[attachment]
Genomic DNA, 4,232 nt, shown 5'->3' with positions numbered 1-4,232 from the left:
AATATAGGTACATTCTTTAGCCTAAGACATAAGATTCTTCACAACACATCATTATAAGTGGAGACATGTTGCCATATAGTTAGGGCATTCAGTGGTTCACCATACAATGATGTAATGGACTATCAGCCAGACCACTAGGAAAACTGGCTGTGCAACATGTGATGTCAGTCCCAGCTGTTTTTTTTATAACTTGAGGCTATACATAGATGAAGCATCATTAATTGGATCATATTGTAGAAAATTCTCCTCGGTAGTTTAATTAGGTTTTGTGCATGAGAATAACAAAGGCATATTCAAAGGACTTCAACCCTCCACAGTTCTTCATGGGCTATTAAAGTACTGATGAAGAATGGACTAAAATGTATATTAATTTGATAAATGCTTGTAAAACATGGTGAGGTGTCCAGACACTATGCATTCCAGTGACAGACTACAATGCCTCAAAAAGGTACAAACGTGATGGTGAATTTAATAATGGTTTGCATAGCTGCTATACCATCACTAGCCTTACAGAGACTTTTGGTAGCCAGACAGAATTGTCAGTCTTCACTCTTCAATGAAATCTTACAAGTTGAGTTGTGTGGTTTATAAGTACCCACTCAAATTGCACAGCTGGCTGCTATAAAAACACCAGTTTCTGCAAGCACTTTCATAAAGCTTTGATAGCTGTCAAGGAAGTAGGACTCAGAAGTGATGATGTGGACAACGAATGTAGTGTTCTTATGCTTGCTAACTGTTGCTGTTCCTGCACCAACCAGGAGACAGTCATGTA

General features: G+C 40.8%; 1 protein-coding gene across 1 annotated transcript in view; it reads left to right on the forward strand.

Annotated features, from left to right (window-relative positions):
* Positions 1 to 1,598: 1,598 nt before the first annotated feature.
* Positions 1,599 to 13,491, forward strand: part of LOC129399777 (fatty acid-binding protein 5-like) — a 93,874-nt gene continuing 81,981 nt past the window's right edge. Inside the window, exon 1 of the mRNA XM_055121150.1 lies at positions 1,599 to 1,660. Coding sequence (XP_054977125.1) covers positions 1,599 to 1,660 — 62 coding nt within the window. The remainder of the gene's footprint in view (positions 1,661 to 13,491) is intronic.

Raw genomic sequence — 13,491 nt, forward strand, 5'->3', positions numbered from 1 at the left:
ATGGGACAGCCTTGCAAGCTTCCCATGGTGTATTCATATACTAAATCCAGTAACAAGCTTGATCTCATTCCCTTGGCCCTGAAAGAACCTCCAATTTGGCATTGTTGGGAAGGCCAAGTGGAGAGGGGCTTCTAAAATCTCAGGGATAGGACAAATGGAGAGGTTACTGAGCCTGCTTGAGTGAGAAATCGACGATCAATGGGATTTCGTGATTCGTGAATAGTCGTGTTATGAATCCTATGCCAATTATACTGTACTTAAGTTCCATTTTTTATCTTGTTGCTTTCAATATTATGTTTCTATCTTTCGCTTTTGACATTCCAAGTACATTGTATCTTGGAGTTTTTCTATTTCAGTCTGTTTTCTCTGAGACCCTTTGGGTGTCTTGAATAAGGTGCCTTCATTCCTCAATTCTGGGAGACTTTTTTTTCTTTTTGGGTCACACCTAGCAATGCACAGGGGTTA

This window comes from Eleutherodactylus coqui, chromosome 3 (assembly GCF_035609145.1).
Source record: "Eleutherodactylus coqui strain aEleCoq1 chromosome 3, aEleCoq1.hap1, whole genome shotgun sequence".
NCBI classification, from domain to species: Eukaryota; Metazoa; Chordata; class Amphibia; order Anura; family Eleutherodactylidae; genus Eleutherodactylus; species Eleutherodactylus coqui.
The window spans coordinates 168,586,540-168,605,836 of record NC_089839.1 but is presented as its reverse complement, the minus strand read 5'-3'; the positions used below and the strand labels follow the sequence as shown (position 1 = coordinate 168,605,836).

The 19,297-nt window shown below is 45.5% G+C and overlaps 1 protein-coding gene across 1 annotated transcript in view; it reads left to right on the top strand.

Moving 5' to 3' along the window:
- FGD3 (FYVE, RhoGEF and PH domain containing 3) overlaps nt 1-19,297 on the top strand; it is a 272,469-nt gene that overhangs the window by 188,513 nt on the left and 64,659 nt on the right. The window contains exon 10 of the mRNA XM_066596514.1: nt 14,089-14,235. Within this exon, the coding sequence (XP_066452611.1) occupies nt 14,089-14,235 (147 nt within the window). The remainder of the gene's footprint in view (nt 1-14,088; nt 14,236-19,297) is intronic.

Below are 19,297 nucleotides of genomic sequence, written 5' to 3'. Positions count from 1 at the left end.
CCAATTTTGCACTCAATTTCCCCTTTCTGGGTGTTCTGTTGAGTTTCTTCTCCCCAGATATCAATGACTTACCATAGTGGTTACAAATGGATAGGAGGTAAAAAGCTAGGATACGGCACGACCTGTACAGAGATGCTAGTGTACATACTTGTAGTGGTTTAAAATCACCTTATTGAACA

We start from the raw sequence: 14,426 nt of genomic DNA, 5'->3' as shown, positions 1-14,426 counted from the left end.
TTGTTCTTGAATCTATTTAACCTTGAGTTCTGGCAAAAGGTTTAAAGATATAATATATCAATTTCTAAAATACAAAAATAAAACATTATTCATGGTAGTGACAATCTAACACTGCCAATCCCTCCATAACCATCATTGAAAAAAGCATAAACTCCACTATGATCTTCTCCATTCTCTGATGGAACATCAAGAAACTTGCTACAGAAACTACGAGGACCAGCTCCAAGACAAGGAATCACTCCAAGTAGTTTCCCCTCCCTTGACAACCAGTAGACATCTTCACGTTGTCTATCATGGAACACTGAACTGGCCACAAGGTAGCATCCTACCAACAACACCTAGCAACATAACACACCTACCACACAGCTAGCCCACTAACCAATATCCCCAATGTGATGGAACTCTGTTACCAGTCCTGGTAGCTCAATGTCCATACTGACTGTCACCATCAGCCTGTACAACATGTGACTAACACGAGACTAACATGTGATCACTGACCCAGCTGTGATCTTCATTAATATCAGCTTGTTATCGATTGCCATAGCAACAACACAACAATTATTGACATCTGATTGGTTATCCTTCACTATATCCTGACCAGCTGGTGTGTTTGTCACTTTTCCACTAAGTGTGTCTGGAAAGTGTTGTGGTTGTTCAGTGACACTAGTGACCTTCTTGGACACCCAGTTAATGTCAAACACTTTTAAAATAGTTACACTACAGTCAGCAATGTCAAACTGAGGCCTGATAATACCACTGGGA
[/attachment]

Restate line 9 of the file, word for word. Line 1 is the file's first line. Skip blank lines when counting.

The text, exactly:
This window comes from Eleutherodactylus coqui, chromosome 3 (assembly GCF_035609145.1).